Ladies and gentlemen,
“Save Lives. Make hospitals safe in emergencies” is the theme of this year’s World Health Day campaign.
Why should we invest in safe health facilities in emergencies?
WHO’s Eastern Mediterranean Region is home to some of today’s most intractable crises. Natural disasters, conflicts and other emergencies continue to affect populations across the region, putting the health services under extensive strain.
Ladies and Gentlemen
We are all still living the tragedy of Gaza and the catastrophe resulting from the destruction of the health facilities there. This is a violation of international law and should be considered a war crime and a grave crime against health. We also still remember the earthquake that hit Pakistan in October 2005. In a few seconds, out of 796 health facilities ranging from sophisticated hospitals to rural clinics, 388 were completely destroyed. The remaining facilities that were able to continue functioning were utterly overwhelmed. The health care workforce was also severely affected by this event.
In the past five years, over 800 health facilities were partially or fully damaged from several events within the region. They were earthquakes in the Islamic Republic of Iran and Pakistan, conflict in Iraq, Lebanon and Palestine, a cyclone in Oman and floods in Yemen. Natural disasters and all sort of emergencies can affect anyone, anywhere.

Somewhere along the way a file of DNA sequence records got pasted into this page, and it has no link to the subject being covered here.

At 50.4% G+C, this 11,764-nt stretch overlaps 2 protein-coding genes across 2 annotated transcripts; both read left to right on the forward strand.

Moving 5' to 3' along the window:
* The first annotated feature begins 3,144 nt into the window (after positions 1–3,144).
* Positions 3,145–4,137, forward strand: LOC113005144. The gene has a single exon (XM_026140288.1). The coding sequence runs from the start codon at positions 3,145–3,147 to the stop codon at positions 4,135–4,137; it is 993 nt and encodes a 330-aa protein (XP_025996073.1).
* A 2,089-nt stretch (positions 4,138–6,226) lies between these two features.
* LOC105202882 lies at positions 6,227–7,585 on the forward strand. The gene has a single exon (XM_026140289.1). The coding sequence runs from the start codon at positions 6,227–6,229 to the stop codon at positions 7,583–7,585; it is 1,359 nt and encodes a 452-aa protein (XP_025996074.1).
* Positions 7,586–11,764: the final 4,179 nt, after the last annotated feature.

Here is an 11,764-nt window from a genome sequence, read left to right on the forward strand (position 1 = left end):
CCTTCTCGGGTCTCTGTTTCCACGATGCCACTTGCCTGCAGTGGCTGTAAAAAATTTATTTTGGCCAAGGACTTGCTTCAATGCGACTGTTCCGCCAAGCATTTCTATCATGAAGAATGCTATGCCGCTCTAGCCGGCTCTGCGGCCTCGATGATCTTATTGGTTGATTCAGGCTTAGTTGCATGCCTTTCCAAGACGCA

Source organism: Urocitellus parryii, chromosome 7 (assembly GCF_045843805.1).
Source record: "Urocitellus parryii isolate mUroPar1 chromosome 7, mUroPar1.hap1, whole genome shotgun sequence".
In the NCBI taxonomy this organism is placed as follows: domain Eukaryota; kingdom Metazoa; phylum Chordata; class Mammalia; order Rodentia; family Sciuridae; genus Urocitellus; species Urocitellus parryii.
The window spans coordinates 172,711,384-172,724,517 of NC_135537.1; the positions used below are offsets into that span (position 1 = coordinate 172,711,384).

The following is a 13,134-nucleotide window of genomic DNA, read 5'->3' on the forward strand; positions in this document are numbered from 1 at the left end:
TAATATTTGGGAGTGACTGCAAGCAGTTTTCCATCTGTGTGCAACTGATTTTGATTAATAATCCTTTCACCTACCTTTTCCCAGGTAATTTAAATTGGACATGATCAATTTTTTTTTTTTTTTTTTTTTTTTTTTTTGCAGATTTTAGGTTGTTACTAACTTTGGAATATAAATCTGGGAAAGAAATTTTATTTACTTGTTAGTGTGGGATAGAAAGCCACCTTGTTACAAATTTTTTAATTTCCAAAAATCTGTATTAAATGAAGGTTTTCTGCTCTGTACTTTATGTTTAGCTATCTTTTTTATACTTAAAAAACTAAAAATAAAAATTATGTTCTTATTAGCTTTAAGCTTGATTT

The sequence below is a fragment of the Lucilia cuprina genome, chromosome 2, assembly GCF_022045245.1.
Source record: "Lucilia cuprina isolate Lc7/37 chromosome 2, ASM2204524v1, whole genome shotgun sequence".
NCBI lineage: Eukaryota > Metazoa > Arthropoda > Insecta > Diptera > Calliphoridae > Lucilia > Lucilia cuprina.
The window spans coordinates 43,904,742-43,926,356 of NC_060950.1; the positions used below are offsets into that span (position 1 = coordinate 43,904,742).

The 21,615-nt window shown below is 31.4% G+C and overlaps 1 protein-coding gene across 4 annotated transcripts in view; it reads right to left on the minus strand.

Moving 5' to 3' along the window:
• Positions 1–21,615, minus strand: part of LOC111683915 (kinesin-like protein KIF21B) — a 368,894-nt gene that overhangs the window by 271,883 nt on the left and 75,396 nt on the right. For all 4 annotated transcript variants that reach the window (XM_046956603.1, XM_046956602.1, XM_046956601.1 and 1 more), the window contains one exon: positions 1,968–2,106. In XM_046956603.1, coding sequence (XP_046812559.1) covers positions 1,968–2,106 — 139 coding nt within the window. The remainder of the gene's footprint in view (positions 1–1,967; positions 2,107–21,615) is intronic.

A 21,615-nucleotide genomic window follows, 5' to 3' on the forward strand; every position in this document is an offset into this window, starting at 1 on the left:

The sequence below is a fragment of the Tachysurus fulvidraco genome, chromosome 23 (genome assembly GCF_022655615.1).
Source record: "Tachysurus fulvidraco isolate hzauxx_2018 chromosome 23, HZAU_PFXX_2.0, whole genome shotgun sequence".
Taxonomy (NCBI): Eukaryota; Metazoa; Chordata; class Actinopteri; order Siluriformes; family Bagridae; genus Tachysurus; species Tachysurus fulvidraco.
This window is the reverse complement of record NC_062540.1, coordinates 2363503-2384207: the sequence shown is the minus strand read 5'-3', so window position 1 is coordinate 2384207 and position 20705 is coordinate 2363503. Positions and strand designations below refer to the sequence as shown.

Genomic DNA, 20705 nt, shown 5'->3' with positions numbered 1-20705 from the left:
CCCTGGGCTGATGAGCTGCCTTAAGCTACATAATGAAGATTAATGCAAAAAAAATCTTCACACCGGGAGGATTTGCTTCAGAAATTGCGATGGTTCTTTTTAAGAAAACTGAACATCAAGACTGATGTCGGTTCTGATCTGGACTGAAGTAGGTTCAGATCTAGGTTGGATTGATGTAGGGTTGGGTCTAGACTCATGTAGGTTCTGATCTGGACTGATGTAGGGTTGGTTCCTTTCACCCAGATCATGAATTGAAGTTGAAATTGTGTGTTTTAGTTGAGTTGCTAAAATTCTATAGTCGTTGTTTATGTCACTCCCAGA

Although climate change and the subsequent warming of the planet may be gradual, the increasing frequency and severity of extreme weather events—intense storms, heat waves, drought and floods—will be abrupt and the health consequences will be acutely felt.
Health facilities are about more than just bricks and mortar. In addition to their physical structure, health facilities must have the functionality to continue providing services throughout and after the events in order to save lives. Functional collapse, not structural damage, is the usual reason for hospitals being put out of service during disasters.
A crisis happens when it is least expected, and we know that disasters can hit at any time. Saving lives can only be achieved if proper investments are made in emergency preparedness and training of the health workforce. Hospital failure and health system disruption during emergencies is as often due to system overload and lack of contingency planning as of physical failure. Staff training is just as important as physical protection.
Incorporating comprehensive disaster protection for earthquakes and extreme weather events into new building designs adds only an additional 4% to total costs. We must remember that when a hospital is out of service, many thousands of people are left without health care. In the long run, disruption of essential health services affects a country’s development potential.
Don’t let health facilities be another victim of emergencies.
Dr Hussein A. Gezairy, Regional Director for the Eastern Mediterranean